Beginning in 2012, Health Canada announced mandatory labelling of sulphites that are present in foods in amounts greater than 10 parts per million (ppm)1. The reason for this labelling requirement is that sulphites are one of ten priority allergens recognized by Health Canada2, all of which are required to be stated clearly on an ingredient list when present in packaged foods or beverages.
Sulphites are Sulphur-based substances that occur naturally in some foods and are sometimes used as an additive or preservative for processed foods. They can also occur naturally in the fermentation process of foods/beverages like wine and beer2.
Sulphites have recently gained attention as an additive, potentially because they are now clearly labelled on food and beverage products that contain them3. While the general public has expressed concern about sulphites in wine and in other food/beverage sources, they are in fact not harmful when consumed by the general population. For a person with sulphite sensitivity, it is necessary to avoid foods and beverages that have sulphites added to them.
Do Sulphites Affect Wine?
Wine is known for its phytochemical content and potential for antioxidant activity. A recent study compared organic wines produced without sulfur dioxide or added sulphites to conventionally produced red wines. Researchers found that the organic, sulphite-free wine and the conventional winde did not have significant differences in phytochemical content (flavonoids and polyphenols), or antioxidant activity. Therefore, there is no reason to believe that sulphites in wine affect their antioxidant capacity.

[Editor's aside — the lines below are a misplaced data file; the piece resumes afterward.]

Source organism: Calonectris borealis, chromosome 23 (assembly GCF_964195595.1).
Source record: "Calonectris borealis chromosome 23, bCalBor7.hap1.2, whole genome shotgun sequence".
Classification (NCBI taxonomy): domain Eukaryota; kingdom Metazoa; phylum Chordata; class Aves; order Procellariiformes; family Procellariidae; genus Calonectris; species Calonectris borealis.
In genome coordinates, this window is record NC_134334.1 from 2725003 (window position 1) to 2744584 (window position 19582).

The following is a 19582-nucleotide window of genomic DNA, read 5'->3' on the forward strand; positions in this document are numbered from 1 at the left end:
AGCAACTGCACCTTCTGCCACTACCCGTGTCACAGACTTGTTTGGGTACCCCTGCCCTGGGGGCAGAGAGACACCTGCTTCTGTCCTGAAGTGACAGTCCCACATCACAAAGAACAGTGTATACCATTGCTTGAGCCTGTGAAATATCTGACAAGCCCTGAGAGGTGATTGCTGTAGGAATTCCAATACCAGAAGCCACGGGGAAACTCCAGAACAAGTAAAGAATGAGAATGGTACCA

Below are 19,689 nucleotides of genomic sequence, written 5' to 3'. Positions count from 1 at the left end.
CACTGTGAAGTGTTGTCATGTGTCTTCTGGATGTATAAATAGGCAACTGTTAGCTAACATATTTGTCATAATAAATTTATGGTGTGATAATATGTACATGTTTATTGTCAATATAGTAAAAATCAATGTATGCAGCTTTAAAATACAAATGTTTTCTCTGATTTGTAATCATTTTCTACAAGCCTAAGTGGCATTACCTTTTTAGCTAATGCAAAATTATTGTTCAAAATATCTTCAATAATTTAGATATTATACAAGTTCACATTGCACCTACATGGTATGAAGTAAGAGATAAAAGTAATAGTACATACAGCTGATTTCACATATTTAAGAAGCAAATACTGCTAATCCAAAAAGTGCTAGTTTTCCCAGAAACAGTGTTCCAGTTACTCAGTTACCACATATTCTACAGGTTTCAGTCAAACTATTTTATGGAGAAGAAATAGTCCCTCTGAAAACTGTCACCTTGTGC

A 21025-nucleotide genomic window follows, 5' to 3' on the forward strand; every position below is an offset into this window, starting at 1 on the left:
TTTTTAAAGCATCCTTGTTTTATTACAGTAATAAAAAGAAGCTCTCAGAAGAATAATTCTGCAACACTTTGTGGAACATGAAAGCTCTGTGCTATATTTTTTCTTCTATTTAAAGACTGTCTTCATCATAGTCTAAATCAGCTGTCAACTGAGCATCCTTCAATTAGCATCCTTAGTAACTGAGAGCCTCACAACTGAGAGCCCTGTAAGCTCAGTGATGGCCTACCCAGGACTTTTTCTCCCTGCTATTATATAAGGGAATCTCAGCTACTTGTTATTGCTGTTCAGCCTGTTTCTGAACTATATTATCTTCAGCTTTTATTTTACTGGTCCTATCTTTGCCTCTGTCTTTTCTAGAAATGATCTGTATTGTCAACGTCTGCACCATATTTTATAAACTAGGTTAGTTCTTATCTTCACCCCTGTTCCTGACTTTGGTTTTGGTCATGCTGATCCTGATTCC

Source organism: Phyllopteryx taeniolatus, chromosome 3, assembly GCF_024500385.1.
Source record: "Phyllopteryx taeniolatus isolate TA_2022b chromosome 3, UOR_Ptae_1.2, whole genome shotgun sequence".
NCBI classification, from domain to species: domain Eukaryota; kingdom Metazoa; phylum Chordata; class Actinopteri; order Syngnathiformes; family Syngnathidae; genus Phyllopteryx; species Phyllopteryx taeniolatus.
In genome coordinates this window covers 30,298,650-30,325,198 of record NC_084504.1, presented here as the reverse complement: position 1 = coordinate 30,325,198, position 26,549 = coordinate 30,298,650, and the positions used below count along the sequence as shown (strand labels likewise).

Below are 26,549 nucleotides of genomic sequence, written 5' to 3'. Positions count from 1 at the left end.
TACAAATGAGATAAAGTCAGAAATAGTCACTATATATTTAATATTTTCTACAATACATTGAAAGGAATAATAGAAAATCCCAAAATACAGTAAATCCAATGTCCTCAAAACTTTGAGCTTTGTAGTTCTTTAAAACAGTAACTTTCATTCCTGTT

The Bottom Line
If you have a diagnosed sulphite sensitivity, it’s a good idea to avoid wine and other foods with added sulphites. Otherwise, sulphites do not change the properties of wine significantly and should not be a concern for the general population.
1 Valley H, Misso NLA. Adverse reactions to sulphite additives. Gastroenterology and hepatology from bed to bench 2012;5:1 16-23.
1Government of Canada. Vintage wine and application of enhanced allergen regulations. Health Canada. Retrieved from http://www.hc-sc.gc.ca/fn-an/label-etiquet/allergen/vintage-wine-vin-millesimes-eng.php on Feb. 23, 2016
2Government of Canada. Sulphites: One of the ten priority food allergens. Health Canada. Retrieved from http://www.hc-sc.gc.ca/fn-an/alt_formats/pdf/pubs/securit/2012-allergen_sulphites-sulfites/2012-allergen_sulphites-sulfites-eng.pdf on Feb. 19, 2016
3Null, Christopher. (June 28, 2015). Wine sulphites are fine, but here’s how to remove them anyway. Wired.com ©Conde Nast. Retrieved from http://www.wired.com/2015/06/wine-sulfites-fine-heres-remove-anyway/ on Feb. 23, 2016.
4Canadian Food Inspection Agency. The use of sulphites in fresh produce. Government of Canada. Retrieved from http://www.inspection.gc.ca/food/fresh-fruits-and-vegetables/food-safety/protective-coating-treatments/eng/1374507231966/1374507410404 on Feb. 23, 2016.
5Garaguso I & Nardini M. Polyphenols content, phenolics profile and antioxidant activity of organic red wines produced without sulfur dioxide/sulfites addition in comparison to conventional red wines. Food Chemistry 2015;179: 336 – 342.
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